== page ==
Araldite GY 279-BR and hardner Aradur HY2963-C (Produtos Químicos Ciba S/A do Brasil). 100pp resin / 42pp hardner Translucent and shiny aspect
Flexível GIV and hardner GIV (Polipox) 100pp resin / 50 pp hardner Translucent and shiny aspect
Rígida GIV and hardner GIV (Polipox) 100pp resin / 50 pp hardner Translucent and shiny aspect
PL2 (Measurements Group, Raleigh, NC, USA) 100pp resin / 100pp hardner Yellowish appearance

Chart 1 shows resins based on epoxy and polycarbonate and their presentation is in the liquid form (pre-polymer), plus a curing agent, both of which have to be mixed and carefully manipulated at the moment of the photoelastic model construction. They are indicated for work at room temperature. All the materials generate translucent and colorless mixtures, except the PL2 resin, which produced a yellowish liquid. The amount of material used must be previously calculated and the ratio of the two components must follow the manufacturer’s instructions. For the handling of the materials cited in Chart 1, some precautions were taken, since they can cause allergic reactions. Therefore, handling of those resins was performed in an airy place, using rubber gloves, protection goggles and masks, according to some manufacturers’ orientations.

3.2 Preparation of specimens - scaling and modeling of discs

The resins sensitivity was determined by using a transparent disc, under diametral compression load; and, during the photoelastic test, by forcing a determined fringe to pass through the center of the disc, while generated images were recorded. This is one of the standard procedures for determining the photoelastic resin sensitivity.

Initially a metallic disc, having smooth surfaces and measuring 50 mm in diameter and 5 mm thick, was glued to the bottom and at the center of an acrylic box, fully collapsible [12]. Industrial molding silicone (SILICONE 8001 - Casa da Resina e do Silicone) manipulated in the ratio of 100 g base pasta to 3 g catalyst, was slowly poured into the box, to cover all the disc, in the meantime creating a cover thick enough for recovering its shape after handling.

Nine molds were made, one for each photoelastic resin brand, plus other five for housing the different ratios of mixing between the resins Flexible GIV (Polipox) and Rigid GIV (Polipox), according to Chart 2. Each resin was carefully poured into the moldings, to minimize the formation of bubbles. After the polymerization time for each material, the nine discs were removed from the molding (Figure 1).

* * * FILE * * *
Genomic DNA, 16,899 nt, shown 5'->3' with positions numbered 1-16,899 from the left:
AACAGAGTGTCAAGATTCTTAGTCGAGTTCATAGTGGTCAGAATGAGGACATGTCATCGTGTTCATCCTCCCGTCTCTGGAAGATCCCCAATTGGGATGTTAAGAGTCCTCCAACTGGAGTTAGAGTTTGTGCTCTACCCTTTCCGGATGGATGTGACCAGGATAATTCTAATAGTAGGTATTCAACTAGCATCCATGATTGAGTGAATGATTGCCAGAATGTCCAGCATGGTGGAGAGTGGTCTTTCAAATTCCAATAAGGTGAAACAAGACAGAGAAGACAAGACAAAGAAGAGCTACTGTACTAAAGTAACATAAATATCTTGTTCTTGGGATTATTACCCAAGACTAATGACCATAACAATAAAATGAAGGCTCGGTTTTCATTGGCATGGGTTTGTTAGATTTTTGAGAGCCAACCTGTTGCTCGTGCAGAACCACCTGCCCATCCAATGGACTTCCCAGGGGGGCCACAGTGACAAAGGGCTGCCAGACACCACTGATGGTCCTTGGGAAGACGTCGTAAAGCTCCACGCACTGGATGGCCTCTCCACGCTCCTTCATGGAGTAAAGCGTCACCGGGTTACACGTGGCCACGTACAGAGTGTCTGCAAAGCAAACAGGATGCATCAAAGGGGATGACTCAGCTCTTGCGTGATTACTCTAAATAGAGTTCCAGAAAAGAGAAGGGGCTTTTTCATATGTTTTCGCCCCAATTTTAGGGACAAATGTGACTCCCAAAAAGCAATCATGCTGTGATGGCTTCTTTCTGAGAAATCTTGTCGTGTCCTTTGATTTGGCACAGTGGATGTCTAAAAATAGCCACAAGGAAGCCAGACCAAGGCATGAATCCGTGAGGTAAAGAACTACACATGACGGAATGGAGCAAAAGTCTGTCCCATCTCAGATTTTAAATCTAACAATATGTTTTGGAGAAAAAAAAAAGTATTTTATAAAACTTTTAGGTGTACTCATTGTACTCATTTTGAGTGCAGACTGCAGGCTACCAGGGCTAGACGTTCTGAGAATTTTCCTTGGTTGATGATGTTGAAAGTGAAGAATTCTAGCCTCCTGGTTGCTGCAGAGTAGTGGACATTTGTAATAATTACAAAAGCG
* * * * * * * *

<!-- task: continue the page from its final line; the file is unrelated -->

Chart 2 Number of each model, brands and mixture ratio, disc dimensions, experimentally calculated photoelastic constant, and necessary load magnitude for forming the first order fringe. 

Models Model
Brands and mixture

Load magnitude intensity
(Newtons) First order
Model 1 Rigid GIV (100%) 50.4 5 14171.1 280.3
Model 2 Rigid GIV (75%) 50.4 5 1097.1 21.7
Flexible GIV (25%)
Model 3 Rigid GIV (50%) 50.4 5 638.5 12.6
Flexible GIV (50%)
Model 4 Rigid GIV (25%) 50.4 5 585.2 11.6
Flexible GIV (75%)
Model 5 PL2 (100%) 50.4 5 4714.3 93.3
Model 6 Rigid GIV (90%) 50.4 5 195.9 3.9
Flexible GIV (10%)
Model 7 Rigid GIV (95%) 50.4 5 152.0 3.0
Flexible GIV (5%)
Model 8 Araldite (100%) 50.4 5 8518.0 168.5
Model 9 Flexible GIV (100%) 50.4 5 366.5 8.3

Figure 1 

A very common fact related resin handling is the formation of bubbles during the incorporation of the resin to the catalyst material, and their permanence even after the model is polymerized. For preventing this, handling was slowly performed, for 12 to 15 minutes, being slowly poured into the space left by the matrix. In relation to the resin PL2, the kit mould/resin was submitted to a constant pressure of 30 psi during six hours, inside the Bubble Eliminator for Orthodontic Apparels (VH). A smooth surface was then obtained. Nevertheless, a not good ideal goal persists: bubbles within the resin.

3.3 Photoelastic Trial

Aiming at the analysis of sensitivity of the specimens of photoelastic resins, each disc was submitted to a diametral concentrated load 6, while observed in a circular polariscope (CDTN), under white light or monochromatic light, to get the material photoelastic constant value (fσ) for each material.

fσ=8.P/π.D.N (1)